Measures could include lowering minimum free float to 10 percent from 25 percent, Financial Times and Bloomberg report
The UK government is considering measures to allow technology companies to float as little as 10 percent of their company in initial public offerings as a way to encourage tech IPOs in the UK and compete with the thriving US market, according to press reports.
The government would lower to 10 percent from the current 25 percent level the minimum stake a technology company must offer in an IPO, according to a report by the Financial Times.
The newspaper didn’t say where it got the information but reports that ‘senior figures in the government have given their backing to the proposals’.
Some measures reportedly under consideration by the UK government would follow the US Jumpstart Our Business Startups (JOBS) Act, which lowered minimum free float requirements for tech firms and exempts companies with as many as 2,000 investors, excluding employee shareholders, from having to file to the SEC, from the previous limit of 500.
Bloomberg has also reported that the UK government is considering relaxing some IPO rules for technology companies to capture a European tech IPO market that could measure some $15 bn when the region’s top 30 or so tech companies that are likely ready for IPOs are included.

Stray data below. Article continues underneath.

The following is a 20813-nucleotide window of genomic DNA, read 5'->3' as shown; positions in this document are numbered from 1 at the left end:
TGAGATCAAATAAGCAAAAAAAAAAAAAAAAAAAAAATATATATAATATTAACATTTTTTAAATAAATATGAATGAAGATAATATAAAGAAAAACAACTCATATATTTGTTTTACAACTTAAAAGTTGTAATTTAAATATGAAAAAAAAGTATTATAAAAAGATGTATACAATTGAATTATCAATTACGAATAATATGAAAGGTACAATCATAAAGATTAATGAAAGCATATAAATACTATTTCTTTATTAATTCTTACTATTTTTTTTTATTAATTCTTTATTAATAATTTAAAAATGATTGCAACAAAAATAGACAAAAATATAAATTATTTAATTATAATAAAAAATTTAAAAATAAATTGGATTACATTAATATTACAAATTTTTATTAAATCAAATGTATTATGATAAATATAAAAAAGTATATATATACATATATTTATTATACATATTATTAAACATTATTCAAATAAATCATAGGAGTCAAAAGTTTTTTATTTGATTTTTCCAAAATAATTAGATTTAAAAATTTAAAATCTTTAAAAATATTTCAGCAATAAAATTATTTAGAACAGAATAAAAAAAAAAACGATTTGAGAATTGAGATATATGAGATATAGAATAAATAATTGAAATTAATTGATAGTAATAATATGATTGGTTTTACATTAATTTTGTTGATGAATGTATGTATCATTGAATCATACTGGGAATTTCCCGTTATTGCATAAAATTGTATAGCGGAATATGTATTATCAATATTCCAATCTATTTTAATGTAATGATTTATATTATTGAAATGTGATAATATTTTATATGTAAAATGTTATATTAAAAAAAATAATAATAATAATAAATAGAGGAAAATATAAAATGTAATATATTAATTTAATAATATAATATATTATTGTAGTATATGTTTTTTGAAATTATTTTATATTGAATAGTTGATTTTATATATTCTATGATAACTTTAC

‘The UK is looking into adopting elements of the US JOBS Act, relaxing rules including equity listings,’ Bloomberg cites Rohan Silva, a technology adviser to UK Prime Minister David Cameron, as saying after a July meeting the prime minister held with investors and entrepreneurs.
In the US, technology IPOs have accounted for a third of all IPOs this year, according to Renaissance Capital, which specializes in IPO research.
Tech IPOs so far in 2012 have raised a total of $19.1 bn in 30 deals, including the high-profile Facebook IPO in May.
Second in terms of both total proceeds and number of deals was the financial sector, with 14 deals and $3.1 bn raised.
The JOBS Act in the US, however, has come under criticism as contributing to a growing lack of clarity by encouraging companies to avoid filing publicly.
SEC commissioner Luis Aguilar has said the JOBS Act ‘would seriously hurt investors by reducing transparency and investor protection and, in turn, make securities law enforcement more difficult’.
Other groups have raised concerns that lowering the minimum free float to 10 percent could further reduce protections for shareholders and increase trading volatility by reducing the number of shares available for trade.